While strokes in early childhood are rare, the evidence
that learning leads to changes at the biological level
expands our understanding the effect of teaching on the
learner. In an fMRI study of elementary students with
reading difﬁculties before and after 100 h of sentence
comprehension instruction, Meyler et al. (2008) found
brain activation changes that persisted when analyzed
1 year later. Neuroplasticity, the brain’s ability to physi-
cally change, is an important consideration given that our
actions can permanently alter the learner’s brain.
Neuroplasticity is an important concept in early child-
hood education because of the role of background knowl-
edge and wide reading in learning. As background
knowledge is built through direct and indirect experiences
and wide reading experiences, physical changes occur in
the brain. These new neural pathways are used in later
reading-related tasks, such as making connections and
visualizing. Engaging instruction that reinforces speciﬁc
pathways makes it easier for new knowledge to be
acquired, learned, and recalled (Draganski et al. 2006).
Even among learners who have more signiﬁcant issues
that may impede their reading acquisition, it can and does
occur. Over the past decade, education researchers have
come to understand that many children with disabilities did
not learn how to read because they did not receive
instruction in how to do so (Kliewer et al. 2006). The
implication for early childhood educators is that students
with signiﬁcant disabilities should not be excluded from
reading instruction, as a growing body of evidence is
demonstrating that those who are taught well do in fact
acquire knowledge in how to read. This should serve as a
conﬁrmation to classroom teachers who may wonder
whether the time doing so is well spent. The good news is
that it is.
Repetition Leads to Automaticity
Squire and Kandel (2000) demonstrated that there are three
areas of the brain involved in the early stages of learning a
new skill or procedure: the prefrontal cortex, the parietal
cortex, and the cerebellum. These three areas allow the
learner to pay attention, execute the correct movements,
and sequence steps. Their research, and the research of
others they summarize, suggests that as a task or procedure
is learned, these brain areas become less involved as the
sensory-motor cortex takes over. In other words, more
cognitive space is needed when learning a new skill, and
needed space is reduced over time as the skill becomes
Hebb (1949) suggested that as neuronal pathways are
used repeatedly, they begin to change physically and form
steadily faster networks. Hebb’s principle that ‘‘neurons
that ﬁre together, wire together’’ is echoed in the theory of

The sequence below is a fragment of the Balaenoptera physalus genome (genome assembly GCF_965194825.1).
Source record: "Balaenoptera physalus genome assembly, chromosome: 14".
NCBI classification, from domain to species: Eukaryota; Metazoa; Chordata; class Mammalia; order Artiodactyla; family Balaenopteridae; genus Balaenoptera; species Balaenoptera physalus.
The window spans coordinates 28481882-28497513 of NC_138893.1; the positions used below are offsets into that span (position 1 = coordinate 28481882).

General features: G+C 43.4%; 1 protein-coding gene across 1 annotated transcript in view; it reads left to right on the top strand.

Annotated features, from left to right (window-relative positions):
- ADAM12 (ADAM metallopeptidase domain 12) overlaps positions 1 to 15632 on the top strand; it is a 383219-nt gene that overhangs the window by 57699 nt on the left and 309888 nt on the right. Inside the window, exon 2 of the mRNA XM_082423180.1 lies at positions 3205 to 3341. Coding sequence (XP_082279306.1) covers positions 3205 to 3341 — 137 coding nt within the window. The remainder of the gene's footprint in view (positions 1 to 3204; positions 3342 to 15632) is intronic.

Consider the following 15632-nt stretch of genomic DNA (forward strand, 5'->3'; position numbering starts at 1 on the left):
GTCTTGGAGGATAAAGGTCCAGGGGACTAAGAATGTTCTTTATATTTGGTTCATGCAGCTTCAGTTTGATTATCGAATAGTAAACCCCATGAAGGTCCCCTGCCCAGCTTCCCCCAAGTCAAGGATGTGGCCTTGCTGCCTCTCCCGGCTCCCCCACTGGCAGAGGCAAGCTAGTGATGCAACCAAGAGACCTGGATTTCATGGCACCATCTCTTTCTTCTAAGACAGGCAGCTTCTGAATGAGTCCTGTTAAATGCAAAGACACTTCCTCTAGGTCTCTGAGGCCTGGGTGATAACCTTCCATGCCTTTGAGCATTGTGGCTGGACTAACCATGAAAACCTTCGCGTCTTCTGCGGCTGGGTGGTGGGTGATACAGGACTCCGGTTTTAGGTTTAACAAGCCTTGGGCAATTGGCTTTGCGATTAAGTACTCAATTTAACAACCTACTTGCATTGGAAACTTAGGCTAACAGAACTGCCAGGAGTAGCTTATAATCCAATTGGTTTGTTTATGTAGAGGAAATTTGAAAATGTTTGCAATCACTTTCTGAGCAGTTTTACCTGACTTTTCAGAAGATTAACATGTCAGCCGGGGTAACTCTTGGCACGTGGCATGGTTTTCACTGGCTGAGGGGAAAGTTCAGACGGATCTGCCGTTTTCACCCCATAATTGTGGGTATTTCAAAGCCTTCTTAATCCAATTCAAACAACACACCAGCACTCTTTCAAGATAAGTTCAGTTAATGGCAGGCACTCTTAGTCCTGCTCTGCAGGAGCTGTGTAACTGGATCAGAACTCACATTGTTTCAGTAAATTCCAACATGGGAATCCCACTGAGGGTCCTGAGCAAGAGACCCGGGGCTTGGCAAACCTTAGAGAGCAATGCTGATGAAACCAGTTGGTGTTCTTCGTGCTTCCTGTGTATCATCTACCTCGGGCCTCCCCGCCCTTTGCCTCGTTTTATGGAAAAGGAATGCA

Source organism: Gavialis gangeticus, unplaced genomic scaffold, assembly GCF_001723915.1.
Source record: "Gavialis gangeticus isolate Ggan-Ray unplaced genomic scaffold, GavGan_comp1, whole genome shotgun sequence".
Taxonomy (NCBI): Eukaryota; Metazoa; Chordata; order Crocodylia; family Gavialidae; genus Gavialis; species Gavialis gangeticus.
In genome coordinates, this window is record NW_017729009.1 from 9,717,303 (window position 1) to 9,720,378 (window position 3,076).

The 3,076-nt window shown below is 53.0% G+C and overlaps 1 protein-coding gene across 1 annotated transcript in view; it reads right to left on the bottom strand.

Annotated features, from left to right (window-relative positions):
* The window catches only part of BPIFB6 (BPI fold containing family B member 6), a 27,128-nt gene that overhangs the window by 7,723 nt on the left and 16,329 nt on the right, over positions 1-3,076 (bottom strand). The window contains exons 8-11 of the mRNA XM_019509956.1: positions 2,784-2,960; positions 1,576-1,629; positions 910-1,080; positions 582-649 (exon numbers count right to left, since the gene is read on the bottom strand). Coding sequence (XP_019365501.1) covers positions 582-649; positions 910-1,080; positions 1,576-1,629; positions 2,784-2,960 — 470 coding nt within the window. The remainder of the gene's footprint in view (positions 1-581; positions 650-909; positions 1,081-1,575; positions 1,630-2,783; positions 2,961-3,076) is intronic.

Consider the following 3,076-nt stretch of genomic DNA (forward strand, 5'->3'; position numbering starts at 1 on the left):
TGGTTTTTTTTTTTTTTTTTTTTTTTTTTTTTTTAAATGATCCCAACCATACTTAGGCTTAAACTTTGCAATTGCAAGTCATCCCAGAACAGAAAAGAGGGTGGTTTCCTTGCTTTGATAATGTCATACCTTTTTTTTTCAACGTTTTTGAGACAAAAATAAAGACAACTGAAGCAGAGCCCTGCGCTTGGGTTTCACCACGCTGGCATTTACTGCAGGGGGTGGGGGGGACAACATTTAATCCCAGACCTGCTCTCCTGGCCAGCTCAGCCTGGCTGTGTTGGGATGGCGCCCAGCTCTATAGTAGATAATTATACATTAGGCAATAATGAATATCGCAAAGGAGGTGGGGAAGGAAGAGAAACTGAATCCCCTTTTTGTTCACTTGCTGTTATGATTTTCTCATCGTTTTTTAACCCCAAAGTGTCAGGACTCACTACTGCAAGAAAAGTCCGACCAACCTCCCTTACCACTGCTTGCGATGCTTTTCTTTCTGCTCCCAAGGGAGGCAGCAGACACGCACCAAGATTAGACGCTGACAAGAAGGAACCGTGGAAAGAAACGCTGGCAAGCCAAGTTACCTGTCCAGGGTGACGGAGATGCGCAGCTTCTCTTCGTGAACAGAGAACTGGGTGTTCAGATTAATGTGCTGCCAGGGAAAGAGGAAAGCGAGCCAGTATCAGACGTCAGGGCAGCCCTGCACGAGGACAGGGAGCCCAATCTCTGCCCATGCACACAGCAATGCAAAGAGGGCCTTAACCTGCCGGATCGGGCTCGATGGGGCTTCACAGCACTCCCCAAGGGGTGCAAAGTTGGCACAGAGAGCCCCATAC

automaticity (LaBerge and Samuels 1974). As these path-
ways are used in ever-increasing efﬁciency, the reader
becomes more ﬂuent, creating the necessary ‘‘think time’’
to form new connections. Fluent reading is also associated
with an expanding working memory (WM), believed to be
key in growth from novice to expert (Ericsson and Kintsch
1995). In other words, as speciﬁc tasks become automatic,
working memory is available for meaning making or
Automaticity is an important tool for teachers because
of its relationship to ﬂuency and understanding. Fluent
reading is positively associated with comprehension and
is thought to contribute to the learner’s ability to process
the meaning of the text because less effort is required to
recognize symbols, decode, and assign meaning to words
(e.g., Bell and Perfetti 1994). Consistent with the idea of
automaticity, reading teachers know from experience that
just getting students to read faster does not lead directly
to higher levels of understanding or engagement. Auto-
maticity is not about speed reading; it’s about creating
pathways that ﬁre consistently so that the reader’s work-
ing memory can focus on meaning making.
Early Childhood Educ J (2010) 38:103–110 105
This explains why some weak readers can comprehend
well in spite of their poor reading speed. Walczyk and
Grifﬁth-Ross (2007) propose that when less able readers
are taught other tasks such as slowing down, pausing, and
looking back, they are able to compensate and thus com-
prehend. The Compensatory-Encoding Theory (C-ET),
which is based in neuropsychology, suggests less ﬂuent
readers can be taught to use compensatory reading strate-
gies to enhance their understanding of the text. In a large-
scale study of C-ET, ‘‘less ﬂuent readers compensated
more often, and older readers compensated most efﬁ-
ciently’’ (Walczyk et al. 2007, p. 867). These ﬁndings
merge with current discussions of skilled versus strategic
readers, led by Afﬂerbach et al. (2008), who place
emphasis on the reader’s actions, and whether they are
automatic or deliberate. In their words, ‘‘reading skills
operate without the reader’s deliberate control or conscious
awareness …[t]his has important, positive consequences
for each reader’s limited working memory’’ (p. 368).
Strategies, on the other hand, are ‘‘effortful and deliberate’’
and occur during initial learning, and when the text
becomes more difﬁcult for the reader to understand
(p. 369). The ﬁndings on the use of compensatory reading
strategies by Walczyk et al. (2007) support this stance of